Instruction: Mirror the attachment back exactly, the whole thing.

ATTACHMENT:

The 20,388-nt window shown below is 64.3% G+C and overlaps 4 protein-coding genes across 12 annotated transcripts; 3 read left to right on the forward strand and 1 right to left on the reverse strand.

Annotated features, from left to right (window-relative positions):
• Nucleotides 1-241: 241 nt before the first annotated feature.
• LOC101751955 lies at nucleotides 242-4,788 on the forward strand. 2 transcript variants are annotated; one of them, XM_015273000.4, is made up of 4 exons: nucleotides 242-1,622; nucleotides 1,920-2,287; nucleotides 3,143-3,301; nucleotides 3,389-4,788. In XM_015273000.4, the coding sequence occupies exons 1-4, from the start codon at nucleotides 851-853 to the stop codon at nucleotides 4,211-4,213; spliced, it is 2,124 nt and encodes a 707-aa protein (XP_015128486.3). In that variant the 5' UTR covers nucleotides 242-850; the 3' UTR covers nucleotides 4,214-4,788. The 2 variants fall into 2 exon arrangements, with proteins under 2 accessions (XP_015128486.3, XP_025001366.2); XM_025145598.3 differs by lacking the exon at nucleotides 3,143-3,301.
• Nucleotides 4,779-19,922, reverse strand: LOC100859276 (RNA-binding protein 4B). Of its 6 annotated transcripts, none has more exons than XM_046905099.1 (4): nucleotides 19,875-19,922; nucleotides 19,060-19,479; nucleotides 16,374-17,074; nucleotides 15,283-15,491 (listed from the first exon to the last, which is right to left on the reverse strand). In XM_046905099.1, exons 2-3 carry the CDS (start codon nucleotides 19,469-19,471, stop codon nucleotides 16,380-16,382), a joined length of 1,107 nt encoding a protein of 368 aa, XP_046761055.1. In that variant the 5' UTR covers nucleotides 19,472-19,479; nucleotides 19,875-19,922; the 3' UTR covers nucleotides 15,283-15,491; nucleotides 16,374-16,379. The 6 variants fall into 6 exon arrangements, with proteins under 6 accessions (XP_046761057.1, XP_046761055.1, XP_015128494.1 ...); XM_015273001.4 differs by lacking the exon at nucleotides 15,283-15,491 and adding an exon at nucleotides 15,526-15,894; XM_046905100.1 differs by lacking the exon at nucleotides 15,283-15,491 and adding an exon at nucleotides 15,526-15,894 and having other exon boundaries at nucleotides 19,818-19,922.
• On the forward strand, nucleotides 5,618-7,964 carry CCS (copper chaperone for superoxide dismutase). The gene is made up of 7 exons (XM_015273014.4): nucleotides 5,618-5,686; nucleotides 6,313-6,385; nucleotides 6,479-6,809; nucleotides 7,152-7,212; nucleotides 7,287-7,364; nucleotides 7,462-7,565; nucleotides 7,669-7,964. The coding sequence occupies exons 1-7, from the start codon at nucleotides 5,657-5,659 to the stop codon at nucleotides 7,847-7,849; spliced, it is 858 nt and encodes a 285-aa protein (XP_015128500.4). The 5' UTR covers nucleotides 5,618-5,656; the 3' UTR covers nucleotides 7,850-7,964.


The 20,388-nt window shown below is 64.3% G+C and overlaps 4 protein-coding genes across 12 annotated transcripts; 3 read left to right on the forward strand and 1 right to left on the reverse strand.

Annotated features, from left to right (window-relative positions):
• Nucleotides 1-241: 241 nt before the first annotated feature.
• LOC101751955 lies at nucleotides 242-4,788 on the forward strand. 2 transcript variants are annotated; one of them, XM_015273000.4, is made up of 4 exons: nucleotides 242-1,622; nucleotides 1,920-2,287; nucleotides 3,143-3,301; nucleotides 3,389-4,788. In XM_015273000.4, the coding sequence occupies exons 1-4, from the start codon at nucleotides 851-853 to the stop codon at nucleotides 4,211-4,213; spliced, it is 2,124 nt and encodes a 707-aa protein (XP_015128486.3). In that variant the 5' UTR covers nucleotides 242-850; the 3' UTR covers nucleotides 4,214-4,788. The 2 variants fall into 2 exon arrangements, with proteins under 2 accessions (XP_015128486.3, XP_025001366.2); XM_025145598.3 differs by lacking the exon at nucleotides 3,143-3,301.
• Nucleotides 4,779-19,922, reverse strand: LOC100859276 (RNA-binding protein 4B). Of its 6 annotated transcripts, none has more exons than XM_046905099.1 (4): nucleotides 19,875-19,922; nucleotides 19,060-19,479; nucleotides 16,374-17,074; nucleotides 15,283-15,491 (listed from the first exon to the last, which is right to left on the reverse strand). In XM_046905099.1, exons 2-3 carry the CDS (start codon nucleotides 19,469-19,471, stop codon nucleotides 16,380-16,382), a joined length of 1,107 nt encoding a protein of 368 aa, XP_046761055.1. In that variant the 5' UTR covers nucleotides 19,472-19,479; nucleotides 19,875-19,922; the 3' UTR covers nucleotides 15,283-15,491; nucleotides 16,374-16,379. The 6 variants fall into 6 exon arrangements, with proteins under 6 accessions (XP_046761057.1, XP_046761055.1, XP_015128494.1 ...); XM_015273001.4 differs by lacking the exon at nucleotides 15,283-15,491 and adding an exon at nucleotides 15,526-15,894; XM_046905100.1 differs by lacking the exon at nucleotides 15,283-15,491 and adding an exon at nucleotides 15,526-15,894 and having other exon boundaries at nucleotides 19,818-19,922.
• On the forward strand, nucleotides 5,618-7,964 carry CCS (copper chaperone for superoxide dismutase). The gene is made up of 7 exons (XM_015273014.4): nucleotides 5,618-5,686; nucleotides 6,313-6,385; nucleotides 6,479-6,809; nucleotides 7,152-7,212; nucleotides 7,287-7,364; nucleotides 7,462-7,565; nucleotides 7,669-7,964. The coding sequence occupies exons 1-7, from the start codon at nucleotides 5,657-5,659 to the stop codon at nucleotides 7,847-7,849; spliced, it is 858 nt and encodes a 285-aa protein (XP_015128500.4). The 5' UTR covers nucleotides 5,618-5,656; the 3' UTR covers nucleotides 7,850-7,964.